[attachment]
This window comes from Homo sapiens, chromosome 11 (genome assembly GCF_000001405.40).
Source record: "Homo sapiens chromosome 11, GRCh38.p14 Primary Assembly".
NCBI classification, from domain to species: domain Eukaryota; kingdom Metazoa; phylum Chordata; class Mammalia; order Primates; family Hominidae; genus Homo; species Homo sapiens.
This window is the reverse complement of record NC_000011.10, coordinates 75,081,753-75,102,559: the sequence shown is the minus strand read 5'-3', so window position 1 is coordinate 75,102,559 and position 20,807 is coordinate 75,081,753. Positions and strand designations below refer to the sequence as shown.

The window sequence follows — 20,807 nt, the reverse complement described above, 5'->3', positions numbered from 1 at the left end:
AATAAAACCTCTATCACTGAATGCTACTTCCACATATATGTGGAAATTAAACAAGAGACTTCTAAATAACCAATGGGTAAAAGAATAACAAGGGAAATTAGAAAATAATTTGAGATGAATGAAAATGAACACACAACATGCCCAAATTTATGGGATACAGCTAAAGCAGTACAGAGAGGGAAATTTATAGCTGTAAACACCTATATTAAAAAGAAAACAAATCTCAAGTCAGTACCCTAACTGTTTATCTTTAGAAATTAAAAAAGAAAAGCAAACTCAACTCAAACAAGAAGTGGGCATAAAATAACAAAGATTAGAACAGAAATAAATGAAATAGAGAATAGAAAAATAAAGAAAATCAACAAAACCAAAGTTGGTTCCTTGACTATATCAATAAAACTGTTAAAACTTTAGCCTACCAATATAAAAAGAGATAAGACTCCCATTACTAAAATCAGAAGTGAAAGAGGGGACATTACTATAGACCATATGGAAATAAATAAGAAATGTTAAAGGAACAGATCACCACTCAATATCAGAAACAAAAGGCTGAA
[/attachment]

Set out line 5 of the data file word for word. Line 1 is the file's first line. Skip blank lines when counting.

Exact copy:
The window sequence follows — 20,807 nt, the reverse complement described above, 5'->3', positions numbered from 1 at the left end: